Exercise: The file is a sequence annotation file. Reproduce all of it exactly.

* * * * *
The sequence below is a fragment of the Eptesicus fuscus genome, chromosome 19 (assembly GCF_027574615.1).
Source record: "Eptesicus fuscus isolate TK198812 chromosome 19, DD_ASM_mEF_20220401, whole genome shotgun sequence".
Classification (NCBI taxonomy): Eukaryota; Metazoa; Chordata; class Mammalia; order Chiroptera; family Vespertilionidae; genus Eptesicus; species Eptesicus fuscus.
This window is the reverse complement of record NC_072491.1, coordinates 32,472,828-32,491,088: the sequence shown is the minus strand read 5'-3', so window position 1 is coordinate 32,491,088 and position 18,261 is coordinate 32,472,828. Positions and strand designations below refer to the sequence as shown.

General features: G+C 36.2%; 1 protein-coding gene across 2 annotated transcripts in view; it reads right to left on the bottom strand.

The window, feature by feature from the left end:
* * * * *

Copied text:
The sequence below is a fragment of the Eptesicus fuscus genome, chromosome 19 (assembly GCF_027574615.1).
Source record: "Eptesicus fuscus isolate TK198812 chromosome 19, DD_ASM_mEF_20220401, whole genome shotgun sequence".
Classification (NCBI taxonomy): Eukaryota; Metazoa; Chordata; class Mammalia; order Chiroptera; family Vespertilionidae; genus Eptesicus; species Eptesicus fuscus.
This window is the reverse complement of record NC_072491.1, coordinates 32,472,828-32,491,088: the sequence shown is the minus strand read 5'-3', so window position 1 is coordinate 32,491,088 and position 18,261 is coordinate 32,472,828. Positions and strand designations below refer to the sequence as shown.

General features: G+C 36.2%; 1 protein-coding gene across 2 annotated transcripts in view; it reads right to left on the bottom strand.

The window, feature by feature from the left end: